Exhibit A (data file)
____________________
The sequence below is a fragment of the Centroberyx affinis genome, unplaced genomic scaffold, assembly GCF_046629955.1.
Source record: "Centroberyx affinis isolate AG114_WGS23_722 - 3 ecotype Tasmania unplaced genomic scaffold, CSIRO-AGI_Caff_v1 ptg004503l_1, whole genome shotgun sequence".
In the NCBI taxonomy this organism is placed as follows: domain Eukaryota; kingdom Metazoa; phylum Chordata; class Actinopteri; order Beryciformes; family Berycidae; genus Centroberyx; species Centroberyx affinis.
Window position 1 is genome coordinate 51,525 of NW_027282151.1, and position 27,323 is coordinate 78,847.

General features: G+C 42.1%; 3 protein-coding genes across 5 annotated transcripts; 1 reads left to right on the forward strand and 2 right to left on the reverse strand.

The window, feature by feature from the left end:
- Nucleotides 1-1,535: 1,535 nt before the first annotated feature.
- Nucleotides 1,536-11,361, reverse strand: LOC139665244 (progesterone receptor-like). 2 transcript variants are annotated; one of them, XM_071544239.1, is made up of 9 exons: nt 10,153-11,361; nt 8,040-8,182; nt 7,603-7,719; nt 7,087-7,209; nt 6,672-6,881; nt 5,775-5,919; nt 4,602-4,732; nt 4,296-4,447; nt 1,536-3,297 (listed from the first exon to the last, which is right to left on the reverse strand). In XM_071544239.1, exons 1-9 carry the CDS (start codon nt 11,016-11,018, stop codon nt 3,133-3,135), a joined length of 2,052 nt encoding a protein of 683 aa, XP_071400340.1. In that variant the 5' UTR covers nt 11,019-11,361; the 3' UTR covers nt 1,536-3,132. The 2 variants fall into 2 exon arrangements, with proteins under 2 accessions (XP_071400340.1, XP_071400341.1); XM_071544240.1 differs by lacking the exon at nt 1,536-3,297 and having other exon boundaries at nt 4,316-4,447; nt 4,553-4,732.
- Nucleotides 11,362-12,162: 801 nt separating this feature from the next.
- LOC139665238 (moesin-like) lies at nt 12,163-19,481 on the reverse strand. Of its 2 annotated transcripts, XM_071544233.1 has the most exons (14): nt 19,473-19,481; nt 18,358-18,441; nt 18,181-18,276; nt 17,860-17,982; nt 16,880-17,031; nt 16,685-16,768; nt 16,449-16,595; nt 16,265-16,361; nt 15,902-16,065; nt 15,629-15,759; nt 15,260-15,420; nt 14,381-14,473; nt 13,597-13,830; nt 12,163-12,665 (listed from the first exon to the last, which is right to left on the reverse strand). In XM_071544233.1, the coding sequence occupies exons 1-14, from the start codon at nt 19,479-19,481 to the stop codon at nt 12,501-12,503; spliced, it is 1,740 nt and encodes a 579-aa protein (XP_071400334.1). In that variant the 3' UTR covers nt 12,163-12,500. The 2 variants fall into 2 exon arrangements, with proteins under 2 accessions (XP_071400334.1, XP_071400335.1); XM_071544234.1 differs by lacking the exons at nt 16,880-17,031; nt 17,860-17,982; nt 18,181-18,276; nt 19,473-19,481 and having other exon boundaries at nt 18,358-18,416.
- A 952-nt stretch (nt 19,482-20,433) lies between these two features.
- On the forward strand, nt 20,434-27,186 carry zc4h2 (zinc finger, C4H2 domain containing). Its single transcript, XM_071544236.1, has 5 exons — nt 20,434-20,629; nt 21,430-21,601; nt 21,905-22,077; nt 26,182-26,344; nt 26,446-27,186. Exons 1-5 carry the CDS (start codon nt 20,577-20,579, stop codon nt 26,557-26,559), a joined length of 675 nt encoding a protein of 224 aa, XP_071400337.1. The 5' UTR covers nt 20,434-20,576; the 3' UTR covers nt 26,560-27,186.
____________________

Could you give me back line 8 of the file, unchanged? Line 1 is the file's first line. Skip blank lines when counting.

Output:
- Nucleotides 1,536-11,361, reverse strand: LOC139665244 (progesterone receptor-like). 2 transcript variants are annotated; one of them, XM_071544239.1, is made up of 9 exons: nt 10,153-11,361; nt 8,040-8,182; nt 7,603-7,719; nt 7,087-7,209; nt 6,672-6,881; nt 5,775-5,919; nt 4,602-4,732; nt 4,296-4,447; nt 1,536-3,297 (listed from the first exon to the last, which is right to left on the reverse strand). In XM_071544239.1, exons 1-9 carry the CDS (start codon nt 11,016-11,018, stop codon nt 3,133-3,135), a joined length of 2,052 nt encoding a protein of 683 aa, XP_071400340.1. In that variant the 5' UTR covers nt 11,019-11,361; the 3' UTR covers nt 1,536-3,132. The 2 variants fall into 2 exon arrangements, with proteins under 2 accessions (XP_071400340.1, XP_071400341.1); XM_071544240.1 differs by lacking the exon at nt 1,536-3,297 and having other exon boundaries at nt 4,316-4,447; nt 4,553-4,732.